Colorado substitute teacher provider Tagg Education filed a legal challenge in Denver’s District Court earlier this month against a Colorado Public Employees’ Retirement Association (PERA) policy that mandates substitute teachers must be members of PERA, regardless of whether they are employed by a school district or as an independent contractor of a third-party agency.

PERA sent an email clarification of this policy to all school employers on June 30, 2023, giving employers until July 1, 2024, to bring their employment practices in line with this position.

Tagg is an app-based service that allows users to join its platform and bid for open substitute teaching positions at schools that have contracted with the company. Users are independent contractors, allowing Tagg to opt out of paying PERA contributions or from charging schools an additional fee to cover those contributions.

Attorney Dave Illingworth, a former Woodland Park School District board member, argued in his complaint on behalf of Tagg that “as a result of the announcement of the substitute rule, Tagg has and continues to suffer irreparable harm from lost business opportunities.”

Illingworth also claims that schools that currently have an agreement with Tagg have notified the company that they won’t renew those contracts. “In both cases, those clients have informed Tagg that the PERA substitute rule was a primary reason for discontinuing any business with Tagg.”

While a PERA representative said the organization doesn’t comment on pending legislation, an email sent to school districts in June of 2023 stated that PERA was taking this position because “substitute teachers are being treated inconsistently across schools and districts and are losing out on PERA service credit. Further, there is a negative impact to the School and DPS division trust funds if they are not receiving contributions on all substitute teachers. Finally, classifying substitutes as non-PERA members avoids working after retirement contributions and rules, which has a long-term negative impact on the trust fund.”

Challenges to the PERA policy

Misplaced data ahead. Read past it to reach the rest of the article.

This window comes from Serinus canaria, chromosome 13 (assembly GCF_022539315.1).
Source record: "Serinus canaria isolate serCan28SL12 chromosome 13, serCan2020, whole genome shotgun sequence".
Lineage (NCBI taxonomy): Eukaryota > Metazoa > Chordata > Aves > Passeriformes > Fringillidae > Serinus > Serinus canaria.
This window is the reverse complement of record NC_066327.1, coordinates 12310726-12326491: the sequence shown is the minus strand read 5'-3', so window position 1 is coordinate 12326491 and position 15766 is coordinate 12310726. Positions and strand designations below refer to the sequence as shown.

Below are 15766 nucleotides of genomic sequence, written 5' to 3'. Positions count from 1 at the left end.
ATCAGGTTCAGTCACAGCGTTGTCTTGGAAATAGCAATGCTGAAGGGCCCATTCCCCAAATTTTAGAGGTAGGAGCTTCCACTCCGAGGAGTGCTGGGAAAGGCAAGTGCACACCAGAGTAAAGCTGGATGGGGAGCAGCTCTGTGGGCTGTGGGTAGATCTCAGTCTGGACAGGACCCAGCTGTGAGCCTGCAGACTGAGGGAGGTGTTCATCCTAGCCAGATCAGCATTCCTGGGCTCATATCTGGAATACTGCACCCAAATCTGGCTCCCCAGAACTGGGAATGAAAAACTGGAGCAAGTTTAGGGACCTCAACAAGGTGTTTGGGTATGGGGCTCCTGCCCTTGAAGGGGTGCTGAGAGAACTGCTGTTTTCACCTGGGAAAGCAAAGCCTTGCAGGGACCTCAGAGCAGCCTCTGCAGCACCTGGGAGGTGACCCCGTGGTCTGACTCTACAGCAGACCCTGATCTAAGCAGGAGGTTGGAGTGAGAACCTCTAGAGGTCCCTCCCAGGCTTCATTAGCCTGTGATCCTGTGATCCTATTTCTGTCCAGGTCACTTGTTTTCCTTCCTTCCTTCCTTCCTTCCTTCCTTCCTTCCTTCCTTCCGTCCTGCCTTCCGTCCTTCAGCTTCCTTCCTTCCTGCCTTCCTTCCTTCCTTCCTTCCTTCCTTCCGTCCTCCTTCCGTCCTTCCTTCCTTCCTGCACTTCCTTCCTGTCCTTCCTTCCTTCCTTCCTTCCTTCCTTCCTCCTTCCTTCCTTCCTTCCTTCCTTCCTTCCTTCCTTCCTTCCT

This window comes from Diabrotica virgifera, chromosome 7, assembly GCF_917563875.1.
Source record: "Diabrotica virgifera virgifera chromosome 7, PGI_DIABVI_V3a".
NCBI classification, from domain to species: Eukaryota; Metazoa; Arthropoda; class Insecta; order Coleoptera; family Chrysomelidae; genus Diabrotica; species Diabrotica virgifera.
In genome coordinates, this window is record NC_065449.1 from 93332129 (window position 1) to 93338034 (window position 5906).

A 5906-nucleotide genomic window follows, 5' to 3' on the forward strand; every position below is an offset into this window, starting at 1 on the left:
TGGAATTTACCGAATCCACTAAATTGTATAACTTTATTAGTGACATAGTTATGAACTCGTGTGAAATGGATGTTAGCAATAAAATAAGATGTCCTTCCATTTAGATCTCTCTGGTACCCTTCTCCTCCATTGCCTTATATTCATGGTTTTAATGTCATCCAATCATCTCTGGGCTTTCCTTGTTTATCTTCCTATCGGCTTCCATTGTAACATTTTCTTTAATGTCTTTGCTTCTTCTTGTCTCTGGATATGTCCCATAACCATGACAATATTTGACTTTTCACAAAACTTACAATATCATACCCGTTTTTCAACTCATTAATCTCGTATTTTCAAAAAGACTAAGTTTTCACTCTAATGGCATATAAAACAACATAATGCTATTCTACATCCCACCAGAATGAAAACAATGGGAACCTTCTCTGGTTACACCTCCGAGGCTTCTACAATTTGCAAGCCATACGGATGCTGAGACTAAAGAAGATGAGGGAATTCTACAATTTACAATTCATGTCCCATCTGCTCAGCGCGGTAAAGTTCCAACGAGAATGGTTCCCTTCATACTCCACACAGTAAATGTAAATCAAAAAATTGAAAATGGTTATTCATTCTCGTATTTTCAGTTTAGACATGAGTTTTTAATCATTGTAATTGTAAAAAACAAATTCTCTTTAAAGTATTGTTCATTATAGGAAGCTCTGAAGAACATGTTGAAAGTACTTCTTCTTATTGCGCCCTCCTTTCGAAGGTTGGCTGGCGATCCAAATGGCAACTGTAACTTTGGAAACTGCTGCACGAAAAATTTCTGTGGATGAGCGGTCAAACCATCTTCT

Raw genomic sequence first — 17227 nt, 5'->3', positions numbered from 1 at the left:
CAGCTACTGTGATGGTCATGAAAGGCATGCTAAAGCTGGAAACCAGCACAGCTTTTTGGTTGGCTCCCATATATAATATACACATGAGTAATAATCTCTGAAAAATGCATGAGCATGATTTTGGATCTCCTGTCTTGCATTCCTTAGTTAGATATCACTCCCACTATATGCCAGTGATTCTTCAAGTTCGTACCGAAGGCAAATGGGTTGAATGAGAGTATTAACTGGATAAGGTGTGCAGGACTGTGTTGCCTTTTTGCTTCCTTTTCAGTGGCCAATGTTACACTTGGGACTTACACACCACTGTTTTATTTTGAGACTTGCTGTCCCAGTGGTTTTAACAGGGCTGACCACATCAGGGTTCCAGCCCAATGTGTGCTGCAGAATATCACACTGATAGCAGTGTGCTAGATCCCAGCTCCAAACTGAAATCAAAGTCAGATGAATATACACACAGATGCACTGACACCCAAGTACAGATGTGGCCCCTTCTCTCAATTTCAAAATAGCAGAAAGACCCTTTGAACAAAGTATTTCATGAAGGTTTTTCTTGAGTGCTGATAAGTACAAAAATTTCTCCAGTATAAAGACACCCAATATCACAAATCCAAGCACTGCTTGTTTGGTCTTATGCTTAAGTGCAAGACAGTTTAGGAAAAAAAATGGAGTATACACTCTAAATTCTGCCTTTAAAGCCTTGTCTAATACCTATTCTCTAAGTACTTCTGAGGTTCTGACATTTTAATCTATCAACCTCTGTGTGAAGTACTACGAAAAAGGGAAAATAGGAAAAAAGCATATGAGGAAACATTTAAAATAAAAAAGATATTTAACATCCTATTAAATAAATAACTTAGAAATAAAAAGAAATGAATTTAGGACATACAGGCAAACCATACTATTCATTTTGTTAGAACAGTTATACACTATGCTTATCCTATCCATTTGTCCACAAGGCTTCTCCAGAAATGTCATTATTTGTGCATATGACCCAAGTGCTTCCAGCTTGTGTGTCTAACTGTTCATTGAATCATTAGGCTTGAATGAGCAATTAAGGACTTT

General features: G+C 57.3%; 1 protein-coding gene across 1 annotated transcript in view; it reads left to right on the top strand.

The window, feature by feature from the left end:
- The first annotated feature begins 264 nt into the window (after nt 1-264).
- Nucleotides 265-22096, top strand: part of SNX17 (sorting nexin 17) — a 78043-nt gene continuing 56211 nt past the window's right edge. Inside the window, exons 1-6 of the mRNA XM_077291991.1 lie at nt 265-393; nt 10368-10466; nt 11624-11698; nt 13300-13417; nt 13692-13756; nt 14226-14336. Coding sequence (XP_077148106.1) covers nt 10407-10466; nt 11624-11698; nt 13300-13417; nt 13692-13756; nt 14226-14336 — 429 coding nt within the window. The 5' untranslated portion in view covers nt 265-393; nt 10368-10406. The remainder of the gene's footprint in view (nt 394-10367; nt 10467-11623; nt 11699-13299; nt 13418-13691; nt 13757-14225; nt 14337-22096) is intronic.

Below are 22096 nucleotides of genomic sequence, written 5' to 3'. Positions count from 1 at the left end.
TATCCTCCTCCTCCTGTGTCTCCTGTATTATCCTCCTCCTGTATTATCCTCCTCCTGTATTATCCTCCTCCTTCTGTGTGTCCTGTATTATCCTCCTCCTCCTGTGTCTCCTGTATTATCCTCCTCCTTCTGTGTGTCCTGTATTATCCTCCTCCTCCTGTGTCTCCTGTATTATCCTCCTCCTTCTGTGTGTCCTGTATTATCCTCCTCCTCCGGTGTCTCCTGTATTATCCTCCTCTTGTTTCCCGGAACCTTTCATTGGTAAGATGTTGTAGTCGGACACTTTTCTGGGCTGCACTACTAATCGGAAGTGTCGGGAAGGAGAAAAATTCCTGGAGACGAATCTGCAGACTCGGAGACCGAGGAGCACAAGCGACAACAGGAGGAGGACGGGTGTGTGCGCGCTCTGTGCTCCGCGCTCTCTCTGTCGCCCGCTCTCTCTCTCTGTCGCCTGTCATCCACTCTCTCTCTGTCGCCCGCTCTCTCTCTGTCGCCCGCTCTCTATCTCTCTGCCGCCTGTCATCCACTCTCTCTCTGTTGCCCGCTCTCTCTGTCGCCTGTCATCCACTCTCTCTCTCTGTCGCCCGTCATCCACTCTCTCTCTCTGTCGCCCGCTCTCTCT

Tagg believes the policy violates the Administrative Procedure Act by conflicting with existing statutes, specifically the Colorado Employment Security Act, which provides a statutory framework for determining whether an individual is an employee or an independent contractor.


Illingworth argues that PERA’s policy is a legislative rule rather than an interpretive one because it establishes a norm applicable in all cases. Legislative rules require PERA to allow interested parties to participate in creating the rule, which would also have to be adopted by PERA’s board of trustees. 

Tagg also believes PERA doesn’t have the authority to classify all substitute teachers as employees without considering the specifics of each employment relationship. 

Illingworth asks the judge for a permanent injunction prohibiting PERA from adopting, implementing, or enforcing the substitute rule, an award for reasonable expenses, including attorney fees and costs incurred in prosecuting the case, and “any other relief the court deems just and proper​.”

Tagg, Illingworth and conservative connections

Tagg was founded in January 2018 by Trevor Miller, the son of Brad Miller — a conservative attorney who represents numerous charter schools and school boards across the state, including Woodland Park. Trevor’s co-founder is his cousin Andrew Lundeen, whose father, state Sen. Paul Lundeen, serves on the Senate Education Committee.

Woodland Park School District hired Brad Miller, who has admitted to having a financial interest in his son’s company, as its attorney during Illingworth’s controversial tenure on the board.

Screenshot from a 2018 Conflict of Interested Disclosure signed by Brad Miller.

Miller signed the disclosure so the Colorado Springs school district could contract with Tagg to supply its substitute teachers. 

Tagg nearly benefited from Brad’s connection with other conservative school districts like the Elizabeth School district, located 45 miles southeast of Denver. Elizabeth Superintendent Dan Snowberger hired the senior Miller in 2023 within a month of taking the top job. The two, along with Woodland Park Superintendent Ken Witt, worked together at Education ReEnvisioned BOCES. BOCES stands for Board of Cooperative (Educational) Services. 

While the company conducts background checks on its users, it doesn’t require them to hold a substitute teaching license with the state’s Department of Education. As a result, Tagg can only provide substitute teachers to charter and private schools. 

Earlier this year, the Colorado Department of Education denied the Elizabeth School District’s request to waive the substitute licensure requirement for public schools so the district could employ Tagg users in its schools.

Illingworth also represents Academy School District 20 school board member Derrick Wilburn who has threatened to sue a district parent for public statements she made during a board meeting. Bernadette Guthrie stated that Wilburn’s reading from a library book containing sexually explicit language during a student-led candidate forum with young children in the audience was tantamount to sexual abuse.

Illingworth told the Colorado Gazette, “Mrs. Guthrie’s repeated false accusations have been outrageous and shameful, and she owes an apology not just to Mr. Wilburn, but to all the real victims of sexual abuse that she’s stepping on in her disgraceful attempt to smear an innocent man.”

Guthrie denied her comments amounted to slander and has refused to apologize for what she said.

Illingworth has not returned a request for comment regarding the lawsuit.

CORRECTION: An earlier version of this article indicated PERA’s policy on requiring substitute teachers to be members of PERA was new. Rather, school employers received clarification on an existing policy.